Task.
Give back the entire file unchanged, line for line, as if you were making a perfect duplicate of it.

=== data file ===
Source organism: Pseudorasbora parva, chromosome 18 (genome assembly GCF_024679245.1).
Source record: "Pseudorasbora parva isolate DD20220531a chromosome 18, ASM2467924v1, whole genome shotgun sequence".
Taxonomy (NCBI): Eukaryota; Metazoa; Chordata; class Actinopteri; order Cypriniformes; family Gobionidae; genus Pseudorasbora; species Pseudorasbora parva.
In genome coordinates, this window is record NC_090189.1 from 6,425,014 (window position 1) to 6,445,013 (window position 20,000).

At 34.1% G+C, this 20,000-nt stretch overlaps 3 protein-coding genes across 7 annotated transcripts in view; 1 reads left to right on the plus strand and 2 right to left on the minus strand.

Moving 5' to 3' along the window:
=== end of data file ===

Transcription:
Source organism: Pseudorasbora parva, chromosome 18 (genome assembly GCF_024679245.1).
Source record: "Pseudorasbora parva isolate DD20220531a chromosome 18, ASM2467924v1, whole genome shotgun sequence".
Taxonomy (NCBI): Eukaryota; Metazoa; Chordata; class Actinopteri; order Cypriniformes; family Gobionidae; genus Pseudorasbora; species Pseudorasbora parva.
In genome coordinates, this window is record NC_090189.1 from 6,425,014 (window position 1) to 6,445,013 (window position 20,000).

At 34.1% G+C, this 20,000-nt stretch overlaps 3 protein-coding genes across 7 annotated transcripts in view; 1 reads left to right on the plus strand and 2 right to left on the minus strand.

Moving 5' to 3' along the window: